After a break from winter weather over the past few weeks, the Mitchell area will see snow return to the area beginning Wednesday night with total accumulations of 4 to 5 inches once the storm concludes.
The National Weather Service in Sioux Falls said area residents can expect rain, freezing drizzle, snow and wind with the system that is moving into the area.
“We had a little taste of forbidden fruit. It’s hard to revert back to that when you get a little bit of warmth, but that’s OK. We’re getting close to the end,” said Brad Adams, observing program leader for the National Weather Service in Sioux Falls.
Rusty Weinberg, superintendent for the Davison County Highway Department, said crews will be ready to clear the roads despite staffing changes implemented due to the spread of COVID-19.
The Davison County Commission approved Saturday allowing all county department heads to determine the number of staff members their respective department needs to operate through March 22 as long as it is approved through Commission Chairperson Brenda Bode.
“All my guys are home except for me, but if anything weather-related comes in, I’ll be calling my guys in to take care of it. Not much has changed really other than they’re not here,” Weinberg said.
The current forecast calls for a slight chance of drizzle before 4 p.m. on Wednesday, with that chance increasing to 60 percent after 1 a.m.
The bulk of the storm will arrive Thursday, when rain is expected before noon, after which it will likely turn to a mix of rain and snow between noon and 1 p.m., and then turning completely to snow after 1 p.m. That snow could be heavy at times, reducing to patchy blowing snow after 3 p.m. Temperatures will fall to around 28 by 5 p.m., Adams said, and winds will pick up to 15 to 20 mph in the afternoon, with gusts approaching 40 mph.
“The precipitation chance ramps up overnight Wednesday into Thursday morning. That should all be liquid through most of the daytime on Thursday, at least until the afternoon at about 1 p.m. to 2 p.m. when it will change over to snow,” Adams said.
“It looks like a broad band swath of 3 to 5 inches, and right now we have 4 inches painted in for the Mitchell area and surrounding communities,” Adams said. “Some of that will depend on how quickly the cold air changes it over to snow. We’ll see that play out in the next 24 to 36 hours.”
Once the snow is on the ground, travelers should expect blowing snow and possible visibility issues.
“There is going to be some wind with this event. We’ll have some blowing snow as it peaks through (Thursday) evening, with gusts up to 30 to 40 mph. But once we get to Thursday night it will quickly diminish,” Adams said.
Adams said it is more likely to feel like winter than spring, with temperatures over the next few days expected to only reach as high as the 40s.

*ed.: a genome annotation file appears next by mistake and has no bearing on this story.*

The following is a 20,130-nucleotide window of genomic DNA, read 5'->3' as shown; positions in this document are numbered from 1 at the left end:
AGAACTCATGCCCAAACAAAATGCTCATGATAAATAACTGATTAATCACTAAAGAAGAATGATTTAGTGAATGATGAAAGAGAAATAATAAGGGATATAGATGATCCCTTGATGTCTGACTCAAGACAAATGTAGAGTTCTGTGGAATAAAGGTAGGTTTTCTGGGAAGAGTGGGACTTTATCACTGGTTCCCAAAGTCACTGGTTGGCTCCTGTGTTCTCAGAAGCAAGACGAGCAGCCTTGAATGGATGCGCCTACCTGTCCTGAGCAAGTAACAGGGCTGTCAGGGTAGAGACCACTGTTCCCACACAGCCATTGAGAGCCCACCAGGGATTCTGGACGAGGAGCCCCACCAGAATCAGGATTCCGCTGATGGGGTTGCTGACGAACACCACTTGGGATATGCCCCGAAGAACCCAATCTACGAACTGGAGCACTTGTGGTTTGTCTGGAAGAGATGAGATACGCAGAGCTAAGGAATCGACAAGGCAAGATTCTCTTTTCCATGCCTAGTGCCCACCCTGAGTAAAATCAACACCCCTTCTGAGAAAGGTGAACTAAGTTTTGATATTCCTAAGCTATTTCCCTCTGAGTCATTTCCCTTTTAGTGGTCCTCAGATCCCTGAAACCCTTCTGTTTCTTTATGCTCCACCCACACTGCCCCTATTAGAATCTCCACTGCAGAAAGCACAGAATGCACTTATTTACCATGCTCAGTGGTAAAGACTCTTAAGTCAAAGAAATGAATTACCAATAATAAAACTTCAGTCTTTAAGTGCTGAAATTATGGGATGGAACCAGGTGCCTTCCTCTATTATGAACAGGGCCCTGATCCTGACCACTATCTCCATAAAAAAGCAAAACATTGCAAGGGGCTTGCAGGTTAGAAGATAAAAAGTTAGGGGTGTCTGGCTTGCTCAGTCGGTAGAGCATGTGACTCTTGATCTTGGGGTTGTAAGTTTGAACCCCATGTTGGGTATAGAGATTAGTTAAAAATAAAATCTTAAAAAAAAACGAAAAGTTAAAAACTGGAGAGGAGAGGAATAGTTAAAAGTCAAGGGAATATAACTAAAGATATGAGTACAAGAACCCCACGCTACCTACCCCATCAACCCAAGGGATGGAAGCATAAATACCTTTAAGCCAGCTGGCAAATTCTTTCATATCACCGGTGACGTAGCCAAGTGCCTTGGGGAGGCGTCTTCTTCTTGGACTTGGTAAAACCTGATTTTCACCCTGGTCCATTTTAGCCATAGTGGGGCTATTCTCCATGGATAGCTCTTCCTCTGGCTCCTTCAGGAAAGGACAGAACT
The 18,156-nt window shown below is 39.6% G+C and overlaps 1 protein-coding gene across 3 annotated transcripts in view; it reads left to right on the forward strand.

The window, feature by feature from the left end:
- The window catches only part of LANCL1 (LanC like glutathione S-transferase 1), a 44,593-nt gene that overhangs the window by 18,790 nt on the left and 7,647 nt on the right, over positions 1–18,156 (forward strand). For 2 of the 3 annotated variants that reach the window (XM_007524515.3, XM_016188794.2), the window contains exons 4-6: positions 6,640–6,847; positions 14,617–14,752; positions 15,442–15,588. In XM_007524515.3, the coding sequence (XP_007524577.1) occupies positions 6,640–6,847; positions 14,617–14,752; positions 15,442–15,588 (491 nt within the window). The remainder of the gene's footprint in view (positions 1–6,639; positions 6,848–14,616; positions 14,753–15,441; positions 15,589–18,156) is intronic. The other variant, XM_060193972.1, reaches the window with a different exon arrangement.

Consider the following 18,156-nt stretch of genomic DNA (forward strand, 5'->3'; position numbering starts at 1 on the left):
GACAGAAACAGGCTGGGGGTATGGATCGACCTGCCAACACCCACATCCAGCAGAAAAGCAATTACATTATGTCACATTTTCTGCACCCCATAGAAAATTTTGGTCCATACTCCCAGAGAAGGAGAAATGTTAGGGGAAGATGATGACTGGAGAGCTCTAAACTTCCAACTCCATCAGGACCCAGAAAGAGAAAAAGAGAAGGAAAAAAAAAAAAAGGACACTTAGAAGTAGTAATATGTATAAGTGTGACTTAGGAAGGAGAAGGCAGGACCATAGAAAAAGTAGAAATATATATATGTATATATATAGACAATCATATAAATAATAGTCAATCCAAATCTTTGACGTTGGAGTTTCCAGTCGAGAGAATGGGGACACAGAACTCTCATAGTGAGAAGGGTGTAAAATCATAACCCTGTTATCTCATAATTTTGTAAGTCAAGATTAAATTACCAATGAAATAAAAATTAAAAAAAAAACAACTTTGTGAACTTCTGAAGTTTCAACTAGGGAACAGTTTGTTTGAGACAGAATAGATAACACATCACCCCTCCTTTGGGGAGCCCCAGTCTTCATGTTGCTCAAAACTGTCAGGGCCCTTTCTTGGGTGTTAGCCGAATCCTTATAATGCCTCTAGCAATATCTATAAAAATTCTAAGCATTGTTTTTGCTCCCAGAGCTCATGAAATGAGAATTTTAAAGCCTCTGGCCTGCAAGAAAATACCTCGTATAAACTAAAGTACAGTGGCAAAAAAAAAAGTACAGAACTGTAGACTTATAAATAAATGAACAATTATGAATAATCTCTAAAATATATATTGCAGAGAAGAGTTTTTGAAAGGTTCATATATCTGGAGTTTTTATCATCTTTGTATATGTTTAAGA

“It will be cold. The Friday high will only be in the 20s, and once we get through Friday, the weekend will feel cool, in the 20s to 30s, and maybe flirting with the 40s on Sunday afternoon, but the rain and snow will be long gone by then,” Adams said.
More precipitation could return to the area early next week, but Adams said it was unclear at this time if or how much could fall.
“Once we get beyond the weekend, it looks like we’ll get back up to the 40s, with a threat of some rain showers Monday into Monday night and Tuesday could potentially change to snow, but that’s pretty far out,” Adams said.
In any case, travelers should be alert for winter driving conditions over the course of the storm.
“When you get into Thursday, roads will become snow-covered and it will get more treacherous as the afternoon and evening wears on,” Adams said. “There will be blowing snow Thursday evening and Friday morning, so even if the snow is over there would be snow on the roads even after they are cleared. Just watch out for icy patches if you’re traveling.”
Weinberg said the department is responsible for about 180 miles of blacktop and between 400 and 500 miles of gravel roads in the county. And while COVID-19 may have changed office procedure for the time being, it is the record-breaking precipitation from 2019 and the damage it caused to roads in the area that will likely be the biggest problem for his crew.
“With the condition of the gravel I’m hoping we don’t get a lot, they are so soft and torn up,” Weinberg said.
He said county workers would clear everything they are capable of clearing, but in some places it may be too difficult to open roads that have gone soft after the frost came out.
“It might be just oil roads, and on a case-by-case basis,” Weinberg said.
Weinberg also encouraged travelers to stay safe as the weather system moves into the area.
“With the road damage, just be smart with your driving around and be cautious. Everything is changing all the time,” Weinberg said.